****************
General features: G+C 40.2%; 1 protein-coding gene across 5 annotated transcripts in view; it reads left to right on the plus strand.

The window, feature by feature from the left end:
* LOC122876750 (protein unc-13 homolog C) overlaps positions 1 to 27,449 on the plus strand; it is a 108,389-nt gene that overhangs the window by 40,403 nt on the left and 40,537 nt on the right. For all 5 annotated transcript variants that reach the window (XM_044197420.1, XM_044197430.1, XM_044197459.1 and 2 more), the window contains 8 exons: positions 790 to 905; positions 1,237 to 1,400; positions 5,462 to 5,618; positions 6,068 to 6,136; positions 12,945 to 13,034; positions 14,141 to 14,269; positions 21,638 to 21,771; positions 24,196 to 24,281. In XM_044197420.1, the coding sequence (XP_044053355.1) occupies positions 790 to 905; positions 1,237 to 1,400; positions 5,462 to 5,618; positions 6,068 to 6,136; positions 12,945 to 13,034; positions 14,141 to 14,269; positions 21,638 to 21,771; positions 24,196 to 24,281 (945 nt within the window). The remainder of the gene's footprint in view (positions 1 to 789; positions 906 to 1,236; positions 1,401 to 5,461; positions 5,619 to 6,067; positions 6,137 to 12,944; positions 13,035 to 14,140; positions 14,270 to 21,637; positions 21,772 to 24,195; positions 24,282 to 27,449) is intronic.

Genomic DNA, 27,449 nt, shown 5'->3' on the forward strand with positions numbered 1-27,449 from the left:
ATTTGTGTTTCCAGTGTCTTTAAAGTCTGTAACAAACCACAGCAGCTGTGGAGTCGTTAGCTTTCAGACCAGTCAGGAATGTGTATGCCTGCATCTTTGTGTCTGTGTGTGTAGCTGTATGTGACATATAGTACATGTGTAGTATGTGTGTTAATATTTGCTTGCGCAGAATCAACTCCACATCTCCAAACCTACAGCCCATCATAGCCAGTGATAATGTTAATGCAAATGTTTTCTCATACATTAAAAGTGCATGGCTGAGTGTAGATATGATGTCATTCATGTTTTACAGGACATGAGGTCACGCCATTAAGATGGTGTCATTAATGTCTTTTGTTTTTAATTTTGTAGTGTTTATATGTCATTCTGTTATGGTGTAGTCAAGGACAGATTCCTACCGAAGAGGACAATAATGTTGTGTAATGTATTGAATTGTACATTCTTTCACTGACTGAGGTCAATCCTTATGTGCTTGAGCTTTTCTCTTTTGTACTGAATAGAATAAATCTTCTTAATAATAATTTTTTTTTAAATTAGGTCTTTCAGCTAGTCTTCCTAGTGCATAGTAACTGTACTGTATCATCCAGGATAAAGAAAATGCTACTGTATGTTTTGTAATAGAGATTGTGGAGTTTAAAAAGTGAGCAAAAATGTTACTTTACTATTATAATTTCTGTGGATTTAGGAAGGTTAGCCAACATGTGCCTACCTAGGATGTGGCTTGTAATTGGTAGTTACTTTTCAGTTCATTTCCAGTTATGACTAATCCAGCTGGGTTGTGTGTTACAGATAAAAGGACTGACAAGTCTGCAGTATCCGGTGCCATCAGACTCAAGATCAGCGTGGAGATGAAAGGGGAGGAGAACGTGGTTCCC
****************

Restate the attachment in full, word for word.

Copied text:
General features: G+C 40.2%; 1 protein-coding gene across 5 annotated transcripts in view; it reads left to right on the plus strand.

The window, feature by feature from the left end:
* LOC122876750 (protein unc-13 homolog C) overlaps positions 1 to 27,449 on the plus strand; it is a 108,389-nt gene that overhangs the window by 40,403 nt on the left and 40,537 nt on the right. For all 5 annotated transcript variants that reach the window (XM_044197420.1, XM_044197430.1, XM_044197459.1 and 2 more), the window contains 8 exons: positions 790 to 905; positions 1,237 to 1,400; positions 5,462 to 5,618; positions 6,068 to 6,136; positions 12,945 to 13,034; positions 14,141 to 14,269; positions 21,638 to 21,771; positions 24,196 to 24,281. In XM_044197420.1, the coding sequence (XP_044053355.1) occupies positions 790 to 905; positions 1,237 to 1,400; positions 5,462 to 5,618; positions 6,068 to 6,136; positions 12,945 to 13,034; positions 14,141 to 14,269; positions 21,638 to 21,771; positions 24,196 to 24,281 (945 nt within the window). The remainder of the gene's footprint in view (positions 1 to 789; positions 906 to 1,236; positions 1,401 to 5,461; positions 5,619 to 6,067; positions 6,137 to 12,944; positions 13,035 to 14,140; positions 14,270 to 21,637; positions 21,772 to 24,195; positions 24,282 to 27,449) is intronic.

Genomic DNA, 27,449 nt, shown 5'->3' on the forward strand with positions numbered 1-27,449 from the left:
ATTTGTGTTTCCAGTGTCTTTAAAGTCTGTAACAAACCACAGCAGCTGTGGAGTCGTTAGCTTTCAGACCAGTCAGGAATGTGTATGCCTGCATCTTTGTGTCTGTGTGTGTAGCTGTATGTGACATATAGTACATGTGTAGTATGTGTGTTAATATTTGCTTGCGCAGAATCAACTCCACATCTCCAAACCTACAGCCCATCATAGCCAGTGATAATGTTAATGCAAATGTTTTCTCATACATTAAAAGTGCATGGCTGAGTGTAGATATGATGTCATTCATGTTTTACAGGACATGAGGTCACGCCATTAAGATGGTGTCATTAATGTCTTTTGTTTTTAATTTTGTAGTGTTTATATGTCATTCTGTTATGGTGTAGTCAAGGACAGATTCCTACCGAAGAGGACAATAATGTTGTGTAATGTATTGAATTGTACATTCTTTCACTGACTGAGGTCAATCCTTATGTGCTTGAGCTTTTCTCTTTTGTACTGAATAGAATAAATCTTCTTAATAATAATTTTTTTTTAAATTAGGTCTTTCAGCTAGTCTTCCTAGTGCATAGTAACTGTACTGTATCATCCAGGATAAAGAAAATGCTACTGTATGTTTTGTAATAGAGATTGTGGAGTTTAAAAAGTGAGCAAAAATGTTACTTTACTATTATAATTTCTGTGGATTTAGGAAGGTTAGCCAACATGTGCCTACCTAGGATGTGGCTTGTAATTGGTAGTTACTTTTCAGTTCATTTCCAGTTATGACTAATCCAGCTGGGTTGTGTGTTACAGATAAAAGGACTGACAAGTCTGCAGTATCCGGTGCCATCAGACTCAAGATCAGCGTGGAGATGAAAGGGGAGGAGAACGTGGTTCCC